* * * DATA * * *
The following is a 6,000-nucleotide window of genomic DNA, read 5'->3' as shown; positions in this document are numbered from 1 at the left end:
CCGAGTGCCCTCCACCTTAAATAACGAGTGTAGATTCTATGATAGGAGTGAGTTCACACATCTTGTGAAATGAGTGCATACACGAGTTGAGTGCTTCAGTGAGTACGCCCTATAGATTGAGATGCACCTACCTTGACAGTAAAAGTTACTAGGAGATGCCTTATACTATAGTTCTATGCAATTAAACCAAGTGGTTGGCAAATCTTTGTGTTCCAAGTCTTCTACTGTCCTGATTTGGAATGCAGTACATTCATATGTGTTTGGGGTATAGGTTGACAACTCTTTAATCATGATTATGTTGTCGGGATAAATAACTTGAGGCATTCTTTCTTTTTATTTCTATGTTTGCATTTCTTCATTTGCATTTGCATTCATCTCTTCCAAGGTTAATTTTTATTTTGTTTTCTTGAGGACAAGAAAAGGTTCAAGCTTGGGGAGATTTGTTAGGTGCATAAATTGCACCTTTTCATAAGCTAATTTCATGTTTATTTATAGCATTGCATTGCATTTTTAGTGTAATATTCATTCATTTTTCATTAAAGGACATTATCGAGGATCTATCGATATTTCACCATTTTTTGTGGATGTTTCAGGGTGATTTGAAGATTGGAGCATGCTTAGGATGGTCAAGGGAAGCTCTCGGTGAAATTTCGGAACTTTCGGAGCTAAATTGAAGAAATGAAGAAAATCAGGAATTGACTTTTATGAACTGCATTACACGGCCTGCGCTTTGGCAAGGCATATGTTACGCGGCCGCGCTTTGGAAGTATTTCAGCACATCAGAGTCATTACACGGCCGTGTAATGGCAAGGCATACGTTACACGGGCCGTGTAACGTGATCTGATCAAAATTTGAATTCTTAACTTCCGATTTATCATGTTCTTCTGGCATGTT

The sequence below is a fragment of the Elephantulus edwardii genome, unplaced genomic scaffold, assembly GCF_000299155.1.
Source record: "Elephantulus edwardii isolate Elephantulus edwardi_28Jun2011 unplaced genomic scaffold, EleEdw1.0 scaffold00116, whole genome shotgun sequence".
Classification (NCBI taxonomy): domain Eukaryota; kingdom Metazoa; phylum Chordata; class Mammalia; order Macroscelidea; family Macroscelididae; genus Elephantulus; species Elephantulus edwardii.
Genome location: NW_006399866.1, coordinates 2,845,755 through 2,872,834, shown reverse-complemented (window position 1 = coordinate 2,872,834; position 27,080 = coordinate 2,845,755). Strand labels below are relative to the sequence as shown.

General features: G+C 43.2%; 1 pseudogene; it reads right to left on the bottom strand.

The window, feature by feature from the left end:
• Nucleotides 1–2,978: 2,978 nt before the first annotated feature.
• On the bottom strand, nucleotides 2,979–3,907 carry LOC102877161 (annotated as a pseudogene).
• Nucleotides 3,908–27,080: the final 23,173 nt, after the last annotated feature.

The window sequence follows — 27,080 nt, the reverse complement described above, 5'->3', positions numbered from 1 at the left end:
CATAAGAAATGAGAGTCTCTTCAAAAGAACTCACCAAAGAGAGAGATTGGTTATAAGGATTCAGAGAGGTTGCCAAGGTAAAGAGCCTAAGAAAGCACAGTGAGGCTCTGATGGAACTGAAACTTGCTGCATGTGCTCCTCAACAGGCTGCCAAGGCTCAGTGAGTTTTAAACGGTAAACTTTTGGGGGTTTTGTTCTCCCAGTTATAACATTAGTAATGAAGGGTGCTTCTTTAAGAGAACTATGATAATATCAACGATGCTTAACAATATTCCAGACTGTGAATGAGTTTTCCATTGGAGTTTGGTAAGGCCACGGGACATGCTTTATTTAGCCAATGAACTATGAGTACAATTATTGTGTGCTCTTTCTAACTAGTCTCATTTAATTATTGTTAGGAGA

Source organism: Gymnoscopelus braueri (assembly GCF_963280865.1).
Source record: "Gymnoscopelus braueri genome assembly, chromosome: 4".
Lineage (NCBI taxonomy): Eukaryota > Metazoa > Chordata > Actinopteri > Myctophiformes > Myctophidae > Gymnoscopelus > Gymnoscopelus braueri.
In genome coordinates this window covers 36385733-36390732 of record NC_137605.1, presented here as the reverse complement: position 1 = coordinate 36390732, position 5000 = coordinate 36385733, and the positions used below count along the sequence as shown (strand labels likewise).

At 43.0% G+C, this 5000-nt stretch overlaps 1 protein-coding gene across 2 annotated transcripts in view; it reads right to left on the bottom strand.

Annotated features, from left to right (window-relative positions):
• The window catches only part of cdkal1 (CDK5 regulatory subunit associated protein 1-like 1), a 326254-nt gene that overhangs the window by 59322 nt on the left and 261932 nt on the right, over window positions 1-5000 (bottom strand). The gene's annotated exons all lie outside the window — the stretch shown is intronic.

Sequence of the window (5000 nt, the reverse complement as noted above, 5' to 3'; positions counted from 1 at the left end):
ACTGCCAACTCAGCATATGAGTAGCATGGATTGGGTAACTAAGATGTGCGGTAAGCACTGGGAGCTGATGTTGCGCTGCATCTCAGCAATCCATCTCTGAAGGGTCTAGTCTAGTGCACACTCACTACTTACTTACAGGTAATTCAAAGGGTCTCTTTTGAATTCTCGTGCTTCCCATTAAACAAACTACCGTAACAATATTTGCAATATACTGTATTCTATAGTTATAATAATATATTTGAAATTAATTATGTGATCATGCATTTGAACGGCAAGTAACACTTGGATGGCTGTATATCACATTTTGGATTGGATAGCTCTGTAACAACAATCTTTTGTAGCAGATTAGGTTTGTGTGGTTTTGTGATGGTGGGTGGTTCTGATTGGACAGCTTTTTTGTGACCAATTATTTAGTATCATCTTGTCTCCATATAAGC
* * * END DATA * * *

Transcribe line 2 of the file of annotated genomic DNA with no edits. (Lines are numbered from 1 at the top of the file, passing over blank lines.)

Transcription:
CCGAGTGCCCTCCACCTTAAATAACGAGTGTAGATTCTATGATAGGAGTGAGTTCACACATCTTGTGAAATGAGTGCATACACGAGTTGAGTGCTTCAGTGAGTACGCCCTATAGATTGAGATGCACCTACCTTGACAGTAAAAGTTACTAGGAGATGCCTTATACTATAGTTCTATGCAATTAAACCAAGTGGTTGGCAAATCTTTGTGTTCCAAGTCTTCTACTGTCCTGATTTGGAATGCAGTACATTCATATGTGTTTGGGGTATAGGTTGACAACTCTTTAATCATGATTATGTTGTCGGGATAAATAACTTGAGGCATTCTTTCTTTTTATTTCTATGTTTGCATTTCTTCATTTGCATTTGCATTCATCTCTTCCAAGGTTAATTTTTATTTTGTTTTCTTGAGGACAAGAAAAGGTTCAAGCTTGGGGAGATTTGTTAGGTGCATAAATTGCACCTTTTCATAAGCTAATTTCATGTTTATTTATAGCATTGCATTGCATTTTTAGTGTAATATTCATTCATTTTTCATTAAAGGACATTATCGAGGATCTATCGATATTTCACCATTTTTTGTGGATGTTTCAGGGTGATTTGAAGATTGGAGCATGCTTAGGATGGTCAAGGGAAGCTCTCGGTGAAATTTCGGAACTTTCGGAGCTAAATTGAAGAAATGAAGAAAATCAGGAATTGACTTTTATGAACTGCATTACACGGCCTGCGCTTTGGCAAGGCATATGTTACGCGGCCGCGCTTTGGAAGTATTTCAGCACATCAGAGTCATTACACGGCCGTGTAATGGCAAGGCATACGTTACACGGGCCGTGTAACGTGATCTGATCAAAATTTGAATTCTTAACTTCCGATTTATCATGTTCTTCTGGCATGTT